- Her delivery nurse, support partner, and labor team can help her adjust positions if needed. If mom did not receive an epidural, is having a home birth or water birth — she is likely going to be walking around throughout this stage. She can get into comfortable positions that allow gravity to help draw the baby down and out of the birth canal.
Stage 3: The Placenta
- The 3rd stage of labor is after your baby is born and when the placenta is delivered. A woman’s uterus continues to contract (on average this process takes anywhere from 5 to 20 minutes) until the placenta comes out.
- During this stage, mom will likely be monitored closely to ensure no complications post-birth occur. If mom had an unmedicated birth at home, usually her labor team (midwife and doulas) will stick around to ensure both her and her family are cared for (along with any clean up).
There you have it! All stages of birth and hopefully a wonderful birthing experience.
Discuss Your Birth Plan with Your Care Provider
Another way to ensure everyone is on the same page with your birth wishes is to discuss your birth plan with your care provider. This will give both of you a chance to discuss any concerns or questions regarding the birth of your baby.
You can finalize your plan with options such as medications or preferred coping techniques, visitors, medical interventions, and more to try and set yourself up for a confident and calm birth.
Haven’t even started your birth plan? Start now with a birth plan template created by an actual Labor & Delivery Nurse (grab your birth plan template here)!
Have a Plan B
Along with finalizing your birth plan with your care provider, you should also discuss having a plan b in place. The thing is, labor doesn’t always go according to plan. This is why the medical advice from your healthcare team along with the education you gain through taking a childbirth class can help you prepare for these shifts if needed.
For instance, maybe you’re planning an unmedicated birth. However, your contractions become so painful and you end up having a slight complication that you and your team decide an epidural is warranted to help you calm down and get some relief.
Instead of this turning into a traumatic experience you didn’t foresee happening, you can feel confident you knew this was a possibility and you accept that the right decision at this moment is to get the epidural so you can power through this birth experience.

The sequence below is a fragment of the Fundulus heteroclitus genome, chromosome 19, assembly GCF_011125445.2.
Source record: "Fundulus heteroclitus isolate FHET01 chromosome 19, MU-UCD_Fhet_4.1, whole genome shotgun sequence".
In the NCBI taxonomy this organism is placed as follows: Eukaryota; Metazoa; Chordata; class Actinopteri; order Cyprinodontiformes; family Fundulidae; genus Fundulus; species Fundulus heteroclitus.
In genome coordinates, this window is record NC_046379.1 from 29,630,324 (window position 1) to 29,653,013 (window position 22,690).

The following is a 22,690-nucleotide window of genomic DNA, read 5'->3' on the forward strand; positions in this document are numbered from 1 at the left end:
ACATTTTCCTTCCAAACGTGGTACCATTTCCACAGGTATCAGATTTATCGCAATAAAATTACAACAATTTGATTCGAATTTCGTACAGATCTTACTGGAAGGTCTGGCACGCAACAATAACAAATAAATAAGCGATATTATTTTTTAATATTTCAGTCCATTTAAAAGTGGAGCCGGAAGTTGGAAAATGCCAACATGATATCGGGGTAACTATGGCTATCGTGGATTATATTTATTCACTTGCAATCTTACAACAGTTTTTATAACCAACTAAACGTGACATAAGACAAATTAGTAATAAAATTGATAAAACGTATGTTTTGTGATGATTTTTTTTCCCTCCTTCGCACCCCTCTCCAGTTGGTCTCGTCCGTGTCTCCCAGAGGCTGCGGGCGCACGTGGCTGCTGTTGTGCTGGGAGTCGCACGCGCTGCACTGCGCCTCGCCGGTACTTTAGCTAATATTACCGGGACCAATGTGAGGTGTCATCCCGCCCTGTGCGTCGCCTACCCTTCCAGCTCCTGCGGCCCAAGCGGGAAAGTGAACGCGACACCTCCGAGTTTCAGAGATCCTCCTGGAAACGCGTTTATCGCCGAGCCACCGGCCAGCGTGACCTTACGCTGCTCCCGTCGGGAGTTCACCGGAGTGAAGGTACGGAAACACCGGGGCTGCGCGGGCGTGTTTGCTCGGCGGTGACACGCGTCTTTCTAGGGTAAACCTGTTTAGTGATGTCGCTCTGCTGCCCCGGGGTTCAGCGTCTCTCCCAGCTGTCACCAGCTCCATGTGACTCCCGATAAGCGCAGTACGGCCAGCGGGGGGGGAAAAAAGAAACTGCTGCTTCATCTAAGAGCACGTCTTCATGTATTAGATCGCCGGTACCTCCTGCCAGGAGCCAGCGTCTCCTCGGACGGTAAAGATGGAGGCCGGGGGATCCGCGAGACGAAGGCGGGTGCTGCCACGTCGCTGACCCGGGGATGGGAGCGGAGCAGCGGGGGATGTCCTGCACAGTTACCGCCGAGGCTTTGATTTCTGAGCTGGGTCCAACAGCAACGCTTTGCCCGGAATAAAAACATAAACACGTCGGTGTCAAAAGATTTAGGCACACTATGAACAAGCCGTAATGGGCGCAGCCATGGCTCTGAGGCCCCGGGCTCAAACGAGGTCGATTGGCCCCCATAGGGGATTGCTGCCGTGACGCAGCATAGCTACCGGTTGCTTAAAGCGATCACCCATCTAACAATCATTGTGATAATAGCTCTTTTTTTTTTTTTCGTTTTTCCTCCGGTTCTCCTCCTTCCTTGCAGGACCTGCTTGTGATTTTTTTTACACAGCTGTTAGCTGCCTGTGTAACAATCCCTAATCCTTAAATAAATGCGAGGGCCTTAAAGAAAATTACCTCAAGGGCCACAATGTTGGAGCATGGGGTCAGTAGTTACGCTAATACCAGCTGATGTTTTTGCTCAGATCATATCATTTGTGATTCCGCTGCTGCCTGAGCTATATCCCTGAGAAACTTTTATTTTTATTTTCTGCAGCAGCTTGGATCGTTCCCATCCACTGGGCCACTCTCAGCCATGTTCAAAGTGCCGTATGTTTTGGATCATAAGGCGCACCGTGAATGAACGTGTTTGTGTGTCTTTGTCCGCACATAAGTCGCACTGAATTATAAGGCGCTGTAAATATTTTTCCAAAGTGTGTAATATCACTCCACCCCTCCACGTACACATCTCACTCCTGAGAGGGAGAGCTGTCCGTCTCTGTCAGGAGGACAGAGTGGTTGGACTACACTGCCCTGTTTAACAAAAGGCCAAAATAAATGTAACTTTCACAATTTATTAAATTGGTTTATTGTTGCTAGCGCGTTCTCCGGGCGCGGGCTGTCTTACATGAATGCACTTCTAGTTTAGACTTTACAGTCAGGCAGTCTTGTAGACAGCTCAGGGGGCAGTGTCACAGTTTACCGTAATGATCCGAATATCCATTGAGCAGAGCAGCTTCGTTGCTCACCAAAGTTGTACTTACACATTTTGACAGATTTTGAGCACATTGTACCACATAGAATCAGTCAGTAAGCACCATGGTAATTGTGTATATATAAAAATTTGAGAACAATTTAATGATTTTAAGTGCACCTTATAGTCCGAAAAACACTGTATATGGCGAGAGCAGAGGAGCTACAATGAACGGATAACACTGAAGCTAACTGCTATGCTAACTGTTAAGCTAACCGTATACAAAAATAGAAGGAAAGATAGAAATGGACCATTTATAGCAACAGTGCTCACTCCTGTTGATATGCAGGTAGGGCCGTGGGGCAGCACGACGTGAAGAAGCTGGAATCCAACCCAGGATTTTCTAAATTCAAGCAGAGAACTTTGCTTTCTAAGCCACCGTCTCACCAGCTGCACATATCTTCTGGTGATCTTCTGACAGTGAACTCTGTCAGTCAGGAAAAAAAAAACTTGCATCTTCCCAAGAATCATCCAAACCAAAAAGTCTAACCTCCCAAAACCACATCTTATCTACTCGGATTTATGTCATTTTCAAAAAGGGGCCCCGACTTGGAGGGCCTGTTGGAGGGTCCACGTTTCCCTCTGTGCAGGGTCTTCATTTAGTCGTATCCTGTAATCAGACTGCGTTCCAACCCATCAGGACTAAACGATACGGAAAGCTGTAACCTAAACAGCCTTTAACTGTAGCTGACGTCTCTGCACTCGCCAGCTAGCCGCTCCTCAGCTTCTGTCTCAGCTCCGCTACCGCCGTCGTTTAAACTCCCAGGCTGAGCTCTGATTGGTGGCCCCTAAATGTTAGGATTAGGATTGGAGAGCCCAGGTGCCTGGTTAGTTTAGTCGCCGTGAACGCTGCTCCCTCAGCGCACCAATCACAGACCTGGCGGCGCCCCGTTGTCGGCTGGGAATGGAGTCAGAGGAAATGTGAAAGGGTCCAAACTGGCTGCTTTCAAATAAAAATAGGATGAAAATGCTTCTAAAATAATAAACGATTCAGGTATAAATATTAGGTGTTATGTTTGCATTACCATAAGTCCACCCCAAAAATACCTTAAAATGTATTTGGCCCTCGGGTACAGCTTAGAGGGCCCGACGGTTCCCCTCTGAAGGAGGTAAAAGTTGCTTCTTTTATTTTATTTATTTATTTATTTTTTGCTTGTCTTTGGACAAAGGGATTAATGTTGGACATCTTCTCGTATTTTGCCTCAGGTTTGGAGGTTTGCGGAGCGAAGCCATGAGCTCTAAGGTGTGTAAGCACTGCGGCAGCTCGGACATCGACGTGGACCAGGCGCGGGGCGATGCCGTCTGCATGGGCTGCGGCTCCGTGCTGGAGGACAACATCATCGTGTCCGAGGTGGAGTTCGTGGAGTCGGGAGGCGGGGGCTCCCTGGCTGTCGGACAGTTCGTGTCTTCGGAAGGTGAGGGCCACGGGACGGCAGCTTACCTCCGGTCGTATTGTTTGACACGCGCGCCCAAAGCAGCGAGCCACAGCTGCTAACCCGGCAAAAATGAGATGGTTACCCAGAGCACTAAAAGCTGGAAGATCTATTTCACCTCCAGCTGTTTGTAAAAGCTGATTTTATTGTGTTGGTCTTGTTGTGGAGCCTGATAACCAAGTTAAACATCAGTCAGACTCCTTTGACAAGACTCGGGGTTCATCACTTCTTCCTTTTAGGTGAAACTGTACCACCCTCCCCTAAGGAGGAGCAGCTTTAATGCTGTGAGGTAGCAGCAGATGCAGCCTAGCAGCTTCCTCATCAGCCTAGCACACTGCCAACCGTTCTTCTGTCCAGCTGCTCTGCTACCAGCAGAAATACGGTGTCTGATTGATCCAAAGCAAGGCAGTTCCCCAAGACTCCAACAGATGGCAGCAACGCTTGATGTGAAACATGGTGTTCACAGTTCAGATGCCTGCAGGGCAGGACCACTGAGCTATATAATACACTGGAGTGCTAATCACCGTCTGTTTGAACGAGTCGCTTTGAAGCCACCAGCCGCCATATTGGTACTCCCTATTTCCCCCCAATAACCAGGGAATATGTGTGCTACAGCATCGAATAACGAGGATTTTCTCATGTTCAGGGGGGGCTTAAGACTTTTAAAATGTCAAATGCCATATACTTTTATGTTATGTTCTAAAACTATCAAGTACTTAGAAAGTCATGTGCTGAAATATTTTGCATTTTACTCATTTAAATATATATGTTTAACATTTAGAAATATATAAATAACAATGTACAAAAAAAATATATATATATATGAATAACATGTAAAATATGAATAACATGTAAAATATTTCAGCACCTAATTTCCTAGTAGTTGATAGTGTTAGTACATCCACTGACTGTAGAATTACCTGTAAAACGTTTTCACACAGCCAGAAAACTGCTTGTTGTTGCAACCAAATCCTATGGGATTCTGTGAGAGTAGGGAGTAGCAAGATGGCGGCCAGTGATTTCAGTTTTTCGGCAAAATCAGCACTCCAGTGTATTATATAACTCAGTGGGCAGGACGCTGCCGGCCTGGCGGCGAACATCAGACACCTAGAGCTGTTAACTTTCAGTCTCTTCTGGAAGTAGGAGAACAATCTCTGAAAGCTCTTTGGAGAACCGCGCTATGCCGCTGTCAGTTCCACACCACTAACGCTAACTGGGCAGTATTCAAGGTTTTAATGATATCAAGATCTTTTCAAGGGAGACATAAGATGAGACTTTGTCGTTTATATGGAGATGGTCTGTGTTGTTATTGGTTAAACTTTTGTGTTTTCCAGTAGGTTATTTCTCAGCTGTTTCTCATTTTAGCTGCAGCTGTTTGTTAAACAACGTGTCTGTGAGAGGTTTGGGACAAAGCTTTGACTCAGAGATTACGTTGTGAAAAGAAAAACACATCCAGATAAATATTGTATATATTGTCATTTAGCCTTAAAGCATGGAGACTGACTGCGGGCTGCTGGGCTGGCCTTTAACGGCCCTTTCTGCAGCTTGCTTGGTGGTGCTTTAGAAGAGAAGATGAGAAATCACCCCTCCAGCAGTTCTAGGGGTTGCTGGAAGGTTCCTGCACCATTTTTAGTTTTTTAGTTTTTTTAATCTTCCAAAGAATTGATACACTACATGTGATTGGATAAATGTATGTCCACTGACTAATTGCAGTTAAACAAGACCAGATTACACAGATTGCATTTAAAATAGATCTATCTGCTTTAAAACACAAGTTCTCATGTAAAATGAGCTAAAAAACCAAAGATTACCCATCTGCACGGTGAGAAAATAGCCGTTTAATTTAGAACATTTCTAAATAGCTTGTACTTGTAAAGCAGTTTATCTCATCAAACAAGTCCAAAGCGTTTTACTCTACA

Ask the Right Questions
One of the most important pieces to your prenatal care is to ensure you’re asking all the right questions. No, there’s no such thing as a dumb question.
However, you may forget to ask something important and that’s what this section is about.
Questions you’ll want to be sure to ask your provider, childbirth educator, or midwife is:
- Will you be the one delivering my baby? If not you, then who?
- Under what circumstances will you recommend inducing labor?
- How long will you let me go past my due date?
- Under what circumstances will you recommend a C-Section?
- What are all of my options for pain medication?
- Where can I labor? (bathtub, birth ball, hospital bed, etc…)
- How many support personnel may I have in my labor room?
- What hospitals or birth centers can I deliver my baby at?
- Does your facility provide lactation consultations while I’m there?
- What is the hospital or birthing centers policy on delayed cord cutting?
- What is the hospital or birthing centers policy on skin-to-skin?
- Will the hospital or birthing center provide formula for my baby (if needed)?
- What tests and exams will be performed on myself and my child after birth?
- Are there any important policies I should be aware of?
Can you think of any other questions that are burning to be asked? Jot them down now so you don’t forget!
Learn Breathing Techniques
Childbirth, whether medicated or unmedicated is a mental game. Learning a variety of proper breathing techniques can help expecting mothers find their calm, cope with pain, and push effectively during the labor and delivery process.
Include your Birth Partner
One crucial mistake some mothers make when preparing for labor is not including their birth partner. If you assume your spouse or significant other doesn’t want to be involved in the birth preparation process, they will NOT be able to show up for you in the way you need most during labor.
In order to harness that confidence, it isn’t just with the mom giving birth, but with her partner as well. Imagine, going through labor — you’re in the 3rd most intense stage and you know you can rely on your birth partner to help with some relaxation techniques,
Surround Yourself with Support
Having a supportive team on your side throughout pregnancy and labor can make or break a new moms experience.
The one thing she doesn’t need, is negativity, judgment, or someone who will overstep their boundaries.
Regardless of whether mom chooses to have her support team consist of just her partner or if she plans to have a birth doula, a midwife, some family members, and more — they must be supportive of her wishes and educated enough to provide meaningful help and support for mom to be.
Join my Facebook Group
Lastly, this is my no-shame plug at inviting you to my Facebook group because what better way to ask questions and find support than through a group created for moms just like you!
Looking for more PREGNANCY & BIRTH Tips?